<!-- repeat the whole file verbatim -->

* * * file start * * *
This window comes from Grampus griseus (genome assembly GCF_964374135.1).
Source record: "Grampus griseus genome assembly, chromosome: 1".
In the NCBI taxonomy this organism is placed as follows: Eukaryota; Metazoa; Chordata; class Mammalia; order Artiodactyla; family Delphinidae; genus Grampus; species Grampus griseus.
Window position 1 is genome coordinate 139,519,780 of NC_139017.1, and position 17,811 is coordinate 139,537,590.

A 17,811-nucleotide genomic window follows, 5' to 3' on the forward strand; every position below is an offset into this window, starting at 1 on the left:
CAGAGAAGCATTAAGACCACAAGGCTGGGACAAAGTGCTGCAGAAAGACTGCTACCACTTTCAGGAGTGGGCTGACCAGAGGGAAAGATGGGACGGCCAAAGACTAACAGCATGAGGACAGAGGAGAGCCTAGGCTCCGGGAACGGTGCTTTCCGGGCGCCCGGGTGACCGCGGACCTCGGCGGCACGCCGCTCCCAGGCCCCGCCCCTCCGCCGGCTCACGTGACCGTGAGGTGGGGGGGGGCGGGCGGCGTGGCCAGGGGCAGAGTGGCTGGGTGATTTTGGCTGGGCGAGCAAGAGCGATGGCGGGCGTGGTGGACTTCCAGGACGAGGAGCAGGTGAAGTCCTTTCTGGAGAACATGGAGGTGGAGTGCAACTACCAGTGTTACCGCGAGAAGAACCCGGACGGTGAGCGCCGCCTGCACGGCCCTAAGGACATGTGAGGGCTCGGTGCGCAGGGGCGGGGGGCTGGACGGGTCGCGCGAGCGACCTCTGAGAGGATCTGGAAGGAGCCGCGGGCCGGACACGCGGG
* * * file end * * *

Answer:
This window comes from Grampus griseus (genome assembly GCF_964374135.1).
Source record: "Grampus griseus genome assembly, chromosome: 1".
In the NCBI taxonomy this organism is placed as follows: Eukaryota; Metazoa; Chordata; class Mammalia; order Artiodactyla; family Delphinidae; genus Grampus; species Grampus griseus.
Window position 1 is genome coordinate 139,519,780 of NC_139017.1, and position 17,811 is coordinate 139,537,590.

A 17,811-nucleotide genomic window follows, 5' to 3' on the forward strand; every position below is an offset into this window, starting at 1 on the left:
CAGAGAAGCATTAAGACCACAAGGCTGGGACAAAGTGCTGCAGAAAGACTGCTACCACTTTCAGGAGTGGGCTGACCAGAGGGAAAGATGGGACGGCCAAAGACTAACAGCATGAGGACAGAGGAGAGCCTAGGCTCCGGGAACGGTGCTTTCCGGGCGCCCGGGTGACCGCGGACCTCGGCGGCACGCCGCTCCCAGGCCCCGCCCCTCCGCCGGCTCACGTGACCGTGAGGTGGGGGGGGGCGGGCGGCGTGGCCAGGGGCAGAGTGGCTGGGTGATTTTGGCTGGGCGAGCAAGAGCGATGGCGGGCGTGGTGGACTTCCAGGACGAGGAGCAGGTGAAGTCCTTTCTGGAGAACATGGAGGTGGAGTGCAACTACCAGTGTTACCGCGAGAAGAACCCGGACGGTGAGCGCCGCCTGCACGGCCCTAAGGACATGTGAGGGCTCGGTGCGCAGGGGCGGGGGGCTGGACGGGTCGCGCGAGCGACCTCTGAGAGGATCTGGAAGGAGCCGCGGGCCGGACACGCGGG